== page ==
The School Library: Re-launching after Covid – this is a supportive and thoughtful article on the School Library Association blog that will be helpful for school librarians. It tackles everything from conversations with SLT to rekindling enthusiasm for the library after a lengthy break from normal use.
Benefits of Reading for Pleasure – school librarian Lucas Maxwell has created a presentation on the theme of reading for pleasure incorporating research findings. He has generously shared this and it would be excellent for staff meetings, INSET etc. A big thank you to Lucas for his generosity and congratulations on being appointed one of the Costa Children’s Book Award judges.
Year 7 & 8 Recommended Reads 2021 -2021 – teacher Alice Visser-Furay has created this mammoth list with several different categories, including graphic and verse novels, a balance between new recommendations and old favourites. Alice’s blog is well worth a browse too as it is full of excellent links and resources. I have just discovered another list for Years 5,6 and 7! Link here.
SLA Information Book Award Schools’ Collaboration – Join in with this year’s Information Book Award and you could receive a collection of the shortlisted titles! SLA will provide the books, all you have to do is share your experience of using them. But hurry, this opportunity is only available until 15th September!
The Reader Teacher September 2021 Coming Soon Video – each month Scott Evans creates a video of the new children’s books he is most excited about. September is an incredibly busy month for publications so this is useful.
Children and Young People’s September Booklist: Back to School! – The Reading Agency have created a booklist for all children, from nursey school age through to secondary students, related to school. There are novels about lab experiments gone wrong and teenage romance, as well as books about friendship, fitting in and being brave.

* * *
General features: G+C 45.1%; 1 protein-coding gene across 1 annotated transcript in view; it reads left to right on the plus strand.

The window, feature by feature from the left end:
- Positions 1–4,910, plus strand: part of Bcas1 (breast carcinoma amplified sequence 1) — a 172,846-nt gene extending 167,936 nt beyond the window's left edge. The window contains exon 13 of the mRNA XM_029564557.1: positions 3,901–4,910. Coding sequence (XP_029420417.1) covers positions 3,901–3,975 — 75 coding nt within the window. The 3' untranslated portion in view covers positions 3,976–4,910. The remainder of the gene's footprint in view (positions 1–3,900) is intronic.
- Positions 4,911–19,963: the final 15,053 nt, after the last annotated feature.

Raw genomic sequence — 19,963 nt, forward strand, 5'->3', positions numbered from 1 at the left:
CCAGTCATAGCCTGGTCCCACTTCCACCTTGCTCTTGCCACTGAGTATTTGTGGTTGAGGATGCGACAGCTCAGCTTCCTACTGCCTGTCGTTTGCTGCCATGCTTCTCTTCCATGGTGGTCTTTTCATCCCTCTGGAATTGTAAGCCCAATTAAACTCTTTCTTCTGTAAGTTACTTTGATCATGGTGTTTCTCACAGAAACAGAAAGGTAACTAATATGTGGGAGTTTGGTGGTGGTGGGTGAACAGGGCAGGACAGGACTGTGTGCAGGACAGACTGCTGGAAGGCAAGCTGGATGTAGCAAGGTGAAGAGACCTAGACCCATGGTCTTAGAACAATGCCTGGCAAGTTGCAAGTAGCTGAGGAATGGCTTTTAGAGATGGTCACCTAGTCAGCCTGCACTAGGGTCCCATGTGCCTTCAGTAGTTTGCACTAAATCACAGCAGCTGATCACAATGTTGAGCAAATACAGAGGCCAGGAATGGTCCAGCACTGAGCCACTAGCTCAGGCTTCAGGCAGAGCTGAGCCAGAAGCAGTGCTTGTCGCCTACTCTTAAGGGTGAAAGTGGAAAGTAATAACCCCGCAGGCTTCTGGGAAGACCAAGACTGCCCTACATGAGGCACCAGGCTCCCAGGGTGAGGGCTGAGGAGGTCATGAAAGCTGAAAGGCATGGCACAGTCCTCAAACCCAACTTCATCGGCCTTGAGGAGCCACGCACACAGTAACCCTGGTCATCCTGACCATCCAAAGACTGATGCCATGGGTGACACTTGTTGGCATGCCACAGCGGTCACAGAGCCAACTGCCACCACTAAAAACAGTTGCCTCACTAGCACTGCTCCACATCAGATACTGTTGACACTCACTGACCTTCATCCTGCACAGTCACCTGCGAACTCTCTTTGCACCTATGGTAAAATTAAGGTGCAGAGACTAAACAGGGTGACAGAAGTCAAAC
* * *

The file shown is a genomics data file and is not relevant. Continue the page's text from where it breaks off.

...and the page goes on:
Introducing “Once upon a Tune” by James Mayhew – I am very much looking forward to the publication of this special book on 9th September. Anyone who has been lucky enough to attend one of James Mayhew’s concerts will know what a joy they are. He has produced a series of videos introducing the stories from the book. They are all wonderful and the link above takes you to the first of them, The Sorcerer’s Apprentice.
Love My Books – this site contains a wealth of free resources linked to wonderful children’s books. It is for parents, carers, teachers, schools, and early years staff, created by literacy experts. Free and ad free with over 250 activity pages full of creative book-based ideas. Definitely worth a browse!
Book Trust: New Children’s Books We Love – the choices for September include nonfiction, picture books and fiction for different age groups.
Finally, some book reviews that caught my eye…
We’re Going to Find the Monster by Malorie Blackman, illus by Dapo Adeola – I always find Fabia Turner’s reviews helpful and this new picture book sounds like a must have for primary schools. “Celebrating the everyday life of a contemporary Black family and the awesomeness of children’s imaginations, this layered, funny, highly relatable story has been deservedly revived by an epic creative team.”
How Was That Built? written by Roma Agrawal, illustrated by Katie Hickey – an excellent and comprehensive review by Veronica Price of a non fiction book being published on 16th September. A detailed look at construction and engineering Veronica says, “I would urge all schools to get hold of a copy of this book. It answers so many of the questions that curious children ask and I can imagine it being hugely popular with the group of children who prefer non-fiction to fiction.”
Edie and the Box of Flits by Kate Wilkinson – this review by teacher Paul Watson has highlighted a book that I knew nothing about but now very much want to read. It sounds perfect for lovers of The Borrowers or The Minpins. “Kate Wilkinson has taken a well-trodden route and come up with a fresh new tale.”
Utterly Dark and the Face of the Deep by Philip Reeve – a fabulous review on the Bookbag website of this new book by Philip Reeve published this month. It is, according to John Lloyd, “In a word, rich.”
Concrete Rose by Angie Thomas – this is the prequel to the much acclaimed The Hate You Give. In her review for Just Imagine Laura Ovenden says, “In Concrete Rose Thomas writes from the male perspective and succeeds spectacularly.” This sounds like another excellent title for secondary school age readers.
That’s everything for this week and I hope it’s useful. Good luck to those returning to or starting school over the coming days. I hope this new term is a successful and happy one.